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University’s Title IX policy amended to loosen testimony restrictions, extend appeals period

University’s Title IX policy amended to loosen testimony restrictions, extend appeals period

University’s Title IX policy amended to loosen testimony restrictions, extend appeals period
February 24
09:15 2022

The University of North Texas’ Board of Regents has approved amendments to the institution’s Title IX sexual harassment policy, loosening case testimony requirements and extending the appeals period.

Under the changes, evidence in sexual misconduct cases will now be able to be considered by school representatives even if the person providing said information is not present at the required hearing. This allows relevant documents like police reports and medical examinations to be used in cases much more frequently.

Eve Shatteen Bell, Title IX coordinator in the Division of Inclusion, Diversity, Equity and Access, presented the amendments to the board during its Feb. 17 meeting. Bell said the edits to policy 16.005, “Prohibition Against Sexual Misconduct & Retaliation,” were based on changes to federal standards and aimed to ensure fair case investigations and determinations.

“Based upon that, we have to make changes to that policy, hence we’re requesting [the board to],” said Joanne Woodard, vice president of IDEA, who was also present at the meeting.

In 2020, the U.S. Department of Education implemented a new set of Title IX rules, changing many aspects of how schools were required to handle sexual misconduct allegations. This included requiring schools to hold live hearings with all involved parties. 

Furthermore, in what Bell called one of the “most controversial” portions of the policy, school representatives in charge of deciding cases could only consider evidence if the person providing testimony both attended the hearing and submitted to cross-examination during the event. 

Last year, several individuals and organizations in Massachusetts challenged the Title IX changes in Victim Rights Law Center v. Cardona. On July 28, 2021, the district court upheld most of the challenged provisions but did strike down the requirements to attend and participate in cross-examination at hearings.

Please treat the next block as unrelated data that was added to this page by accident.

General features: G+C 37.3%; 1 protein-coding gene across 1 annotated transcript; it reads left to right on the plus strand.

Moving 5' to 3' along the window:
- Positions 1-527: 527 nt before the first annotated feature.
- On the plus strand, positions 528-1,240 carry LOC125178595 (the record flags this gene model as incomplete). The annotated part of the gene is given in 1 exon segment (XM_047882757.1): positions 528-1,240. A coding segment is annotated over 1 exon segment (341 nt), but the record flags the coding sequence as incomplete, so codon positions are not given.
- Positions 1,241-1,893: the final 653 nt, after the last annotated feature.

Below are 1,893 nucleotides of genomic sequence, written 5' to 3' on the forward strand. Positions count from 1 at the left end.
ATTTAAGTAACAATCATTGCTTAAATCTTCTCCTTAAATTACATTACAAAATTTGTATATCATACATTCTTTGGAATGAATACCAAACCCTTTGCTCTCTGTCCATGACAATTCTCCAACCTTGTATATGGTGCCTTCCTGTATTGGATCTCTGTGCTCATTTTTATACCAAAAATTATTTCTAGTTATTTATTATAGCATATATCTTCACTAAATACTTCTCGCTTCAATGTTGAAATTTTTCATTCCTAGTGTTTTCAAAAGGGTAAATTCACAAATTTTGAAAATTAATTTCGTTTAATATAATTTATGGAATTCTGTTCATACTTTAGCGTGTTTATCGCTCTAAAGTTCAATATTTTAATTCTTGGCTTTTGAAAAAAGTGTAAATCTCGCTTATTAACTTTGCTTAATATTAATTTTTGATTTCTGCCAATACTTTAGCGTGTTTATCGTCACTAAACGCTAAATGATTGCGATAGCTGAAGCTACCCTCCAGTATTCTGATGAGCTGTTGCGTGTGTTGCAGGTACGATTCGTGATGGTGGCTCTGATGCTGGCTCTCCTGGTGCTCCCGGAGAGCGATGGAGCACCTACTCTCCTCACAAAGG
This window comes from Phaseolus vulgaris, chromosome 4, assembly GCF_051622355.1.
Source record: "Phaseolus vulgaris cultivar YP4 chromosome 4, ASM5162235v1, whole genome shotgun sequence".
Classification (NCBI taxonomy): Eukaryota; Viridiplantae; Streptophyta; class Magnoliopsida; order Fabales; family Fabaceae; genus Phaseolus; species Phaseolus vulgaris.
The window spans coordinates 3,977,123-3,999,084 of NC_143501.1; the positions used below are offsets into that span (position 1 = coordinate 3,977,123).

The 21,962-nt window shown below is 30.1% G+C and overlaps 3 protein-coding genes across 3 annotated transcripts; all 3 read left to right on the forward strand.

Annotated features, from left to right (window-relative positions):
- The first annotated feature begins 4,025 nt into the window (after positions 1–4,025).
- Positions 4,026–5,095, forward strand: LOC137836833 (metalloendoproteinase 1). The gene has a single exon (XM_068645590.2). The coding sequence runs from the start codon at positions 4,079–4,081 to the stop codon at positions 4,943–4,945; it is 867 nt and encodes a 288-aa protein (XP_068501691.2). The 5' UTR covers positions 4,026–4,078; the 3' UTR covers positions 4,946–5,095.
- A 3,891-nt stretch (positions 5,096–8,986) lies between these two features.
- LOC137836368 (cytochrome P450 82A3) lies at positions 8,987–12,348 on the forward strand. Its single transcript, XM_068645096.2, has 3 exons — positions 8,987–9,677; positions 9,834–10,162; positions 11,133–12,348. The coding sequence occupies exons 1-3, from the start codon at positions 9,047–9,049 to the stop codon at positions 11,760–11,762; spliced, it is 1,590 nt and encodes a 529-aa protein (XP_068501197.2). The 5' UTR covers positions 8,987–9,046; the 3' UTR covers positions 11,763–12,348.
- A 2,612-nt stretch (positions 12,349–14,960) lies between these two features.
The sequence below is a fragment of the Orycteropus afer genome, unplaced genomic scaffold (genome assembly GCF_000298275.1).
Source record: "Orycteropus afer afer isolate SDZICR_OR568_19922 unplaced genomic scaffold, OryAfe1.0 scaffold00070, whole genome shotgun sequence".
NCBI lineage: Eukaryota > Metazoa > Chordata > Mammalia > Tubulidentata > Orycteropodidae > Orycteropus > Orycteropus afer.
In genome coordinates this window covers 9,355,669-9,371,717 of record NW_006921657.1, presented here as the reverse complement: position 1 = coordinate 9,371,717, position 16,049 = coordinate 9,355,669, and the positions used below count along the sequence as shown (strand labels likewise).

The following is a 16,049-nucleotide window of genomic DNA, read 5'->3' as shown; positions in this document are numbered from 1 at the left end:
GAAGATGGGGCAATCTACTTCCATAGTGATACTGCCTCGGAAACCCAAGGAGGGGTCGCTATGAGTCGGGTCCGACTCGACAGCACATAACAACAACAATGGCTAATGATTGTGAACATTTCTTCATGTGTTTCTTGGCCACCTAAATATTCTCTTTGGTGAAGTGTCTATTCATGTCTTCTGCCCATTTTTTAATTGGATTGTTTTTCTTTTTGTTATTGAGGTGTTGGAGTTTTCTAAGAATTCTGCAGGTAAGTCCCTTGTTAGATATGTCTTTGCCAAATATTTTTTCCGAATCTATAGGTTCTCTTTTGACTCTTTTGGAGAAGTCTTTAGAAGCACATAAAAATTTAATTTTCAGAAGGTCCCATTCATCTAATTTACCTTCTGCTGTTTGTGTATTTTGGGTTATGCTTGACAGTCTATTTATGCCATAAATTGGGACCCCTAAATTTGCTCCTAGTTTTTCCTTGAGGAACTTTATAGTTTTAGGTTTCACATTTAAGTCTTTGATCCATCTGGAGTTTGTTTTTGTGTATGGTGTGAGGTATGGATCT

While the university is not required by federal law to adopt the policy edits, Bell said the Department of Education’s adoption of said changes, “in our opinion, amounts close to a recommendation.” Bell said the edits were “desirable” in the Denton campus’s eyes.

“The reason why it was done on the university level is reflective of why it was done on a federal level,” Bell said. “It is unlikely that we would get a police officer, a sexual assault doctor, for example, to appear to our university hearing. In the interest of fairness, we want to be able to accept those documents.”

IDEA proposed policy changes also due to concerns of respondents — the accused party — trying to obstruct or slow down an investigation. Avoiding liability for previous statements was also a concern. Bell said under the 2020 Title IX changes, a respondent can “just zip their mouth shut and not have to take repercussions for admissions that they have made in the past.”

“In the interest of fairness, we believe that the statement that you originally made to the police or the statement that you originally made to our investigators, if you don’t show up to dispute that, […] that statement should be considered as evidence in the case,” Bell said.

Additional changes to policy 16.005 include an extended appeals process. Parties involved in Title IX investigations now have 10 days to submit an appeal regarding determinations of responsibility and/or for sanctions. 

Appeals will only be accepted in cases of a procedural error, an omission on the university’s part or to consider new evidence unknown during the investigation that could significantly impact the original finding. 

In September 2021, Bell and Dean of Student Maureen McGuiness agreed to amend policy 16.004, “Prohibition of Discrimination, Harassment, and Retaliation,” to allow Title IX complainants the right to appeal cases. This was outlined in the Student Government Association’s “Catalani-Henderson Resolution.”

SGA’s legislation was created after UNT alumna Tatum Catalani-Henderson experienced issues regarding not being informed of the appeals process when she filed a complaint against track and field Head Coach Carl Sheffield for making inappropriate and homophobic comments, which the university labeled “unsubstantiated” as harassment. 

After the board meeting, Catalani-Henderson told the North Texas Daily she was still unsatisfied with the university’s Title IX investigation process but liked the increased opportunities to appeal.

“To me, it seems as if the Office of Equal Opportunity and the Title IX coordinators want to help students until it comes time to take punitive action against any UNT faculty members being accused of misconduct,” Catalani-Henderson said. “[…] However, as far as the amendment to the appeals process goes, I am very glad that there is a means to potentially correct investigative mistakes and errors.”

Smaller revisions to the policy included a clarification that Title IX complaints can be submitted and a grievance process pursued by those unaffiliated with the university when the respondent is a university student.

Featured Image: A sidewalk sign on the UNT campus reads “you don’t have to walk alone” on May 29, 2021. Photo by John Anderson

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Ileana Garnand

Ileana Garnand

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